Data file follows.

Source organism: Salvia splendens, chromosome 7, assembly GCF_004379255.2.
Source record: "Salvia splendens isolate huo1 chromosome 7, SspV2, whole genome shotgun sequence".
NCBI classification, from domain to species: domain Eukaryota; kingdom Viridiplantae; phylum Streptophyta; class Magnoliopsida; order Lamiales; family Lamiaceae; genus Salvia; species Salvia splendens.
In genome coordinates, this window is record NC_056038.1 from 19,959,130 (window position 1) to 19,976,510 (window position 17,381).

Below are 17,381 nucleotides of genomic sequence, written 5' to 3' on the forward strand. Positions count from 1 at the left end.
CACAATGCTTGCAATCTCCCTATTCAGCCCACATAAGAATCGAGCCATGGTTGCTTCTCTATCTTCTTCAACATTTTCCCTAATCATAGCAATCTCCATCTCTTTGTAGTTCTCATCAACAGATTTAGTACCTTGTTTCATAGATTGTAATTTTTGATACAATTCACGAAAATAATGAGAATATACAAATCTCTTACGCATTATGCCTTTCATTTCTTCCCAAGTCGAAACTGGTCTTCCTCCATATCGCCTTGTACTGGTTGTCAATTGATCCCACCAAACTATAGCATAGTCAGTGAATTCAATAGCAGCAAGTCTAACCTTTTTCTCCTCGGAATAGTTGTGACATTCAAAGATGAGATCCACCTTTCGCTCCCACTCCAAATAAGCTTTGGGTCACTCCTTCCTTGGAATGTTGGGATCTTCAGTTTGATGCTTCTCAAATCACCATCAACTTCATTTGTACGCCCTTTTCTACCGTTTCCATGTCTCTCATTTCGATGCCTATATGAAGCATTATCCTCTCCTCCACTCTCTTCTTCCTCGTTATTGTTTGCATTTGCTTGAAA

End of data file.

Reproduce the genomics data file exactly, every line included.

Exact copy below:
Source organism: Salvia splendens, chromosome 7, assembly GCF_004379255.2.
Source record: "Salvia splendens isolate huo1 chromosome 7, SspV2, whole genome shotgun sequence".
NCBI classification, from domain to species: domain Eukaryota; kingdom Viridiplantae; phylum Streptophyta; class Magnoliopsida; order Lamiales; family Lamiaceae; genus Salvia; species Salvia splendens.
In genome coordinates, this window is record NC_056038.1 from 19,959,130 (window position 1) to 19,976,510 (window position 17,381).

Below are 17,381 nucleotides of genomic sequence, written 5' to 3' on the forward strand. Positions count from 1 at the left end.
CACAATGCTTGCAATCTCCCTATTCAGCCCACATAAGAATCGAGCCATGGTTGCTTCTCTATCTTCTTCAACATTTTCCCTAATCATAGCAATCTCCATCTCTTTGTAGTTCTCATCAACAGATTTAGTACCTTGTTTCATAGATTGTAATTTTTGATACAATTCACGAAAATAATGAGAATATACAAATCTCTTACGCATTATGCCTTTCATTTCTTCCCAAGTCGAAACTGGTCTTCCTCCATATCGCCTTGTACTGGTTGTCAATTGATCCCACCAAACTATAGCATAGTCAGTGAATTCAATAGCAGCAAGTCTAACCTTTTTCTCCTCGGAATAGTTGTGACATTCAAAGATGAGATCCACCTTTCGCTCCCACTCCAAATAAGCTTTGGGTCACTCCTTCCTTGGAATGTTGGGATCTTCAGTTTGATGCTTCTCAAATCACCATCAACTTCATTTGTACGCCCTTTTCTACCGTTTCCATGTCTCTCATTTCGATGCCTATATGAAGCATTATCCTCTCCTCCACTCTCTTCTTCCTCGTTATTGTTTGCATTTGCTTGAAA